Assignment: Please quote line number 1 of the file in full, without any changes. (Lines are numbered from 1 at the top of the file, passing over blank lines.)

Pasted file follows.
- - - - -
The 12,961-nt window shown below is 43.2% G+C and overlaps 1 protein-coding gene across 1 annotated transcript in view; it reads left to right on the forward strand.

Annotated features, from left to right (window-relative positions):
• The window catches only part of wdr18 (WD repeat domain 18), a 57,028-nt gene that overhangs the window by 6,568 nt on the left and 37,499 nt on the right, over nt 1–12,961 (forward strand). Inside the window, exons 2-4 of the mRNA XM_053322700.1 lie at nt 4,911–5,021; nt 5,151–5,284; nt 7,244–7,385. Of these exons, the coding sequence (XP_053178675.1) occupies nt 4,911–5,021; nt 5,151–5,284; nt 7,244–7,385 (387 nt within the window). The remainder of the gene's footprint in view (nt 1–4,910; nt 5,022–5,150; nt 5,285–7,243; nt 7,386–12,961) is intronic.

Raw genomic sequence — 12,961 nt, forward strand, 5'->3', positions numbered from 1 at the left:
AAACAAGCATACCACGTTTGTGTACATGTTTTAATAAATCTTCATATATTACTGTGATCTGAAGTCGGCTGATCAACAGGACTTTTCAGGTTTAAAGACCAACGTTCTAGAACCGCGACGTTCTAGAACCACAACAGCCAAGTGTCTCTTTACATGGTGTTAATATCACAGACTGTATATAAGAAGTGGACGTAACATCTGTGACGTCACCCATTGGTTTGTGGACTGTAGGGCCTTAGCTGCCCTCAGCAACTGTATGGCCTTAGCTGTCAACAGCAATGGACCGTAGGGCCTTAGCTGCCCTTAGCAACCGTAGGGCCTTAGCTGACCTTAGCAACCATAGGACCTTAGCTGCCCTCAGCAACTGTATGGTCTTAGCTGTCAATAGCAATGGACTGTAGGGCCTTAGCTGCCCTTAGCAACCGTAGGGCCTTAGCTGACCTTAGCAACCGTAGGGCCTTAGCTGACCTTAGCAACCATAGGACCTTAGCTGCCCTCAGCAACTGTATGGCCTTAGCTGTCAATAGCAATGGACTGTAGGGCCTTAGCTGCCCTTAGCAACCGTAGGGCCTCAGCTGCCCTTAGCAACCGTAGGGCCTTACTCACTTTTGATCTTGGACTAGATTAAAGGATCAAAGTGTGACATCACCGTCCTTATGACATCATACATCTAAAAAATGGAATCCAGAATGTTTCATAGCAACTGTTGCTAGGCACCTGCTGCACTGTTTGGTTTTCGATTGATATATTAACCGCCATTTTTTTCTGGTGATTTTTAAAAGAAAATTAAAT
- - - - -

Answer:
The 12,961-nt window shown below is 43.2% G+C and overlaps 1 protein-coding gene across 1 annotated transcript in view; it reads left to right on the forward strand.